I'm trying to use find -name in a sh script with a previously computed complex argument for the condition. Simplified, it goes like

cond="-name '*.txt*"
find . $cond -ls

But now I have the problem that either the wildcard in $cond is expanded by the shell before calling find or not expanded by find.

To test that, in an empty test directory I did:

touch a.txt b.txt c.dat

and then iterated

cond="-name '*.txt'"; echo $cond; find . $cond

with different values for $cond, using all types of quoting/escaping I could think of.

Either I get all four entries (including the . directory) or no files – or find complains about b.txt being an unknown primary or operator. Of course, the correct output should be just the two text files.

Any hints? I'm sure I'm just missing something basic.


1 Answer 1


In Bourne-like shells (except zsh), leaving a variable expansion unquoted in list context is the split+glob operator. In:

cond="-name '*.txt'"; echo $cond

The content of $cond is first split according to the value of the $IFS special variable. By default, that's on ASCII space, tab and newline characters.

So that's split into -name and '*.txt'. Then the glob part is applied. For each of those words that contain wildcard characters (here * in the second one), the word is expanded to the list of files that match that pattern or left untouched if no file is matched. So, '*.txt' would expand to the list of files in the current directory whose name starts with ' and end in .txt' or to '*.txt' if no file matches.

That list of words is then passed as separate arguments to echo. If no file matched, that means echo will receive 3 arguments: "echo", "-name" and "'*.txt'".

Of course, the same applies for the find command.

You want the find command to receive the arguments -name and *.txt, so you need to tune your split+glob operator.

You need the value of $IFS to match the separator you use in $cond. So for instance:


And you don't want the glob part of the split+glob operator, so you need to disable it with:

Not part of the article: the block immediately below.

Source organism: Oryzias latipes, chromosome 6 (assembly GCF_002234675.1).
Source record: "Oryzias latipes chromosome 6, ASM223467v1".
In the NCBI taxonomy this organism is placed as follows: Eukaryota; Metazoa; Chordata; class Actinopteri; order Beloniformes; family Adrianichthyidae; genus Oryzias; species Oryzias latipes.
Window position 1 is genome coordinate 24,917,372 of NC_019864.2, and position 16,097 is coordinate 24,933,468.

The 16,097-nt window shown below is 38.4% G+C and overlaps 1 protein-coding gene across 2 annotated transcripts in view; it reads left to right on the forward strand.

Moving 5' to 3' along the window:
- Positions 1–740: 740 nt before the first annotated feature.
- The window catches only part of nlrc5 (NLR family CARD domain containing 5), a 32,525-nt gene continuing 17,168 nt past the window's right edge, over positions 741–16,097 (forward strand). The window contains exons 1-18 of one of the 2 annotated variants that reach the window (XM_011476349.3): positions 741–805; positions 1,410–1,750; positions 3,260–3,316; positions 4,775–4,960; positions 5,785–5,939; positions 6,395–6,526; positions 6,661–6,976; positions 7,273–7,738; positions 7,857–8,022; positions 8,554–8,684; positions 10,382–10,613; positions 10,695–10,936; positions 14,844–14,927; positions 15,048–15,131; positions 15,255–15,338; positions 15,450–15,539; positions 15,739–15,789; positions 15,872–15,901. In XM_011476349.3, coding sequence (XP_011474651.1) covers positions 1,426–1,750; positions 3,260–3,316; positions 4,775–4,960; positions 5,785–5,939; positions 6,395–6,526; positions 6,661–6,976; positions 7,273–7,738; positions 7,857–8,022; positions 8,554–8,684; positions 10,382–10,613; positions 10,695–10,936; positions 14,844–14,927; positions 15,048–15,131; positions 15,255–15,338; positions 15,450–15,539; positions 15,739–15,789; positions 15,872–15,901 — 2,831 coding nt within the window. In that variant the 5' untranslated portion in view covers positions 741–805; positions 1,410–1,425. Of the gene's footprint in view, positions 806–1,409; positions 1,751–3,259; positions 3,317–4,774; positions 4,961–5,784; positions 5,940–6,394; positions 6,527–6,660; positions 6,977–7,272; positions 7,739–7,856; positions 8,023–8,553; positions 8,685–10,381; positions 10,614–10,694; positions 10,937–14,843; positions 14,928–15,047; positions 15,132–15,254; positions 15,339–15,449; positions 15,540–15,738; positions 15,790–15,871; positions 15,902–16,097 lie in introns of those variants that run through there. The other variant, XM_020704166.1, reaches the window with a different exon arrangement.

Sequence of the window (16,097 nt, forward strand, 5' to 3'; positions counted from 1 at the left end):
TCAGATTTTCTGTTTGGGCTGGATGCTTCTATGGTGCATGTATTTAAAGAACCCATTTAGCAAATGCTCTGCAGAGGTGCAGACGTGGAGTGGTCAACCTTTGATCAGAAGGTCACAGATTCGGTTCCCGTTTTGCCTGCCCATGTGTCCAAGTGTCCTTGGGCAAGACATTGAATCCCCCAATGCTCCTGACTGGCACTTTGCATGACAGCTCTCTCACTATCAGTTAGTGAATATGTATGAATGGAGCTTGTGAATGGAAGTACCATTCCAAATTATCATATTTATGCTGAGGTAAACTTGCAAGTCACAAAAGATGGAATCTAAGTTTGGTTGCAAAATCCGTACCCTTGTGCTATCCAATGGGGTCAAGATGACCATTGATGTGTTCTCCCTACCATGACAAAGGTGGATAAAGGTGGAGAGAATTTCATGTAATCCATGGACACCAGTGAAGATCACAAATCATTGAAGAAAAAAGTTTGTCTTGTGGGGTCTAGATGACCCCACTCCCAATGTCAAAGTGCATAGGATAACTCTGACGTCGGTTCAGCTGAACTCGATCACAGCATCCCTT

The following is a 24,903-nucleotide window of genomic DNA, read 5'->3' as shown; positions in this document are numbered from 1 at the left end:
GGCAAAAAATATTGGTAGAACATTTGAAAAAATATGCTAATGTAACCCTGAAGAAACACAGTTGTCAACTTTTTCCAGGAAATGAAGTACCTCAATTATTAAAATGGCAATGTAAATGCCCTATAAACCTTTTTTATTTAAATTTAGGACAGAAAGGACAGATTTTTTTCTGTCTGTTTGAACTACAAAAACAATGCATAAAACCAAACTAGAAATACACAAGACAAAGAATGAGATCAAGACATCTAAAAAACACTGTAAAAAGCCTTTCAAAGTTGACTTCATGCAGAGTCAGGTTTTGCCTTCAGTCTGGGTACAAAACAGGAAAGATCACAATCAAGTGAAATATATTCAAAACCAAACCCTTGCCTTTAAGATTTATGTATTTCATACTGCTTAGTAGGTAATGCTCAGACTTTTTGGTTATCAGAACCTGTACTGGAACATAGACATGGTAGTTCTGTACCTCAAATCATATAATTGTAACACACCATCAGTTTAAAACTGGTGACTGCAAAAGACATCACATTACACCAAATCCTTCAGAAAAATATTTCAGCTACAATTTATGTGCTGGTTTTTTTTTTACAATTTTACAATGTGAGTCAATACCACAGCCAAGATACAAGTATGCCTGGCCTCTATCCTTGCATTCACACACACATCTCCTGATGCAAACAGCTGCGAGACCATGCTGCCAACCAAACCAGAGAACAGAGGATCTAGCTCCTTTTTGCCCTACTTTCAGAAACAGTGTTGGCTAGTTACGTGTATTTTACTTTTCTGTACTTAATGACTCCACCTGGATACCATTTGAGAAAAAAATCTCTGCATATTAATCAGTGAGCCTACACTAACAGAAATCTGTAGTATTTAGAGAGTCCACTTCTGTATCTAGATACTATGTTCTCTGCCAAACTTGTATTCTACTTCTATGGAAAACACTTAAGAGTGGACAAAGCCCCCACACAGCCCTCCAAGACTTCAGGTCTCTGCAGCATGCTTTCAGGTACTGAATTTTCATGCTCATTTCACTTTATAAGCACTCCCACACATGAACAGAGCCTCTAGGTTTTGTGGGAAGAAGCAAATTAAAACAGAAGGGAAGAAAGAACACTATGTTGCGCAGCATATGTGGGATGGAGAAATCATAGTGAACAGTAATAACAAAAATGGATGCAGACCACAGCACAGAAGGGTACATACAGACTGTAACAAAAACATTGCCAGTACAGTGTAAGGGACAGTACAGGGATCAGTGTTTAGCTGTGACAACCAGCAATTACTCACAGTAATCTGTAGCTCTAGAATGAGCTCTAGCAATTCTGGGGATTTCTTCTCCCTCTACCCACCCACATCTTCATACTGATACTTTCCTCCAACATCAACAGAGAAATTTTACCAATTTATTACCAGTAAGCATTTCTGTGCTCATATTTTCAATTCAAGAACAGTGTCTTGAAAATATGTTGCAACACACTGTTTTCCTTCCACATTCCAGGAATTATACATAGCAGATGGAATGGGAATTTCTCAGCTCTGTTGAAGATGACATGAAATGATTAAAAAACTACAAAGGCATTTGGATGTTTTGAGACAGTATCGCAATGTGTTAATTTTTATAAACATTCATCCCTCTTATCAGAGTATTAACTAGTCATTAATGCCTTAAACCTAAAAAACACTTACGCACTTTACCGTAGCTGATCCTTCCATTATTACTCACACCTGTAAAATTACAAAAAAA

set -f

So it becomes:

IFS=:; set -f
find . $cond -ls

Or you could do:

cond='-name *.txt'
set -f
find . $cond -ls

and assume $IFS has not been modified from its default value.

Alternatively, if your shell supports arrays, you may want to use that instead of relying on a scalar variables and expecting the shell to split it upon expansion.

This would work with ksh93, mksh, bash or zsh:

cond=(-name '*.txt') # an array with two elements: "-name" and "*.txt"
find . "${cond[@]}" -ls # elements of the array expanded as separate arguments
                        # to find.
  • Thank you very much. I now just switch off blobbing locally, and it works like a charm. Regrettably, I cannot vote up your answer yet.
    – Stefan
    Nov 3, 2014 at 11:46
  • 2
    @Stefan, beware that set -f disables globbing altogether (not only the implicit globbing done upon variable expansion or command substitution). That means rm -- *.txt for instance won't work anymore. You may also want to consider better shells that don't perform globbing upon variable expansion like zsh, rc or fish (of those, zsh is the most Bourne-like). Nov 3, 2014 at 11:52
  • (and of course it should read "globbing" — damn autocorrect ;-))
    – Stefan
    Nov 3, 2014 at 11:53
  • I have a () construct around the find, so I assume set -f stays local — right? For portability reasons, I prefer to keep at "classic" Bourne Shell.
    – Stefan
    Nov 3, 2014 at 11:58
  • @Stefan, yes (...) and $(...) create a local context for options and variables, usually by forking a subshell process. Nov 3, 2014 at 12:09

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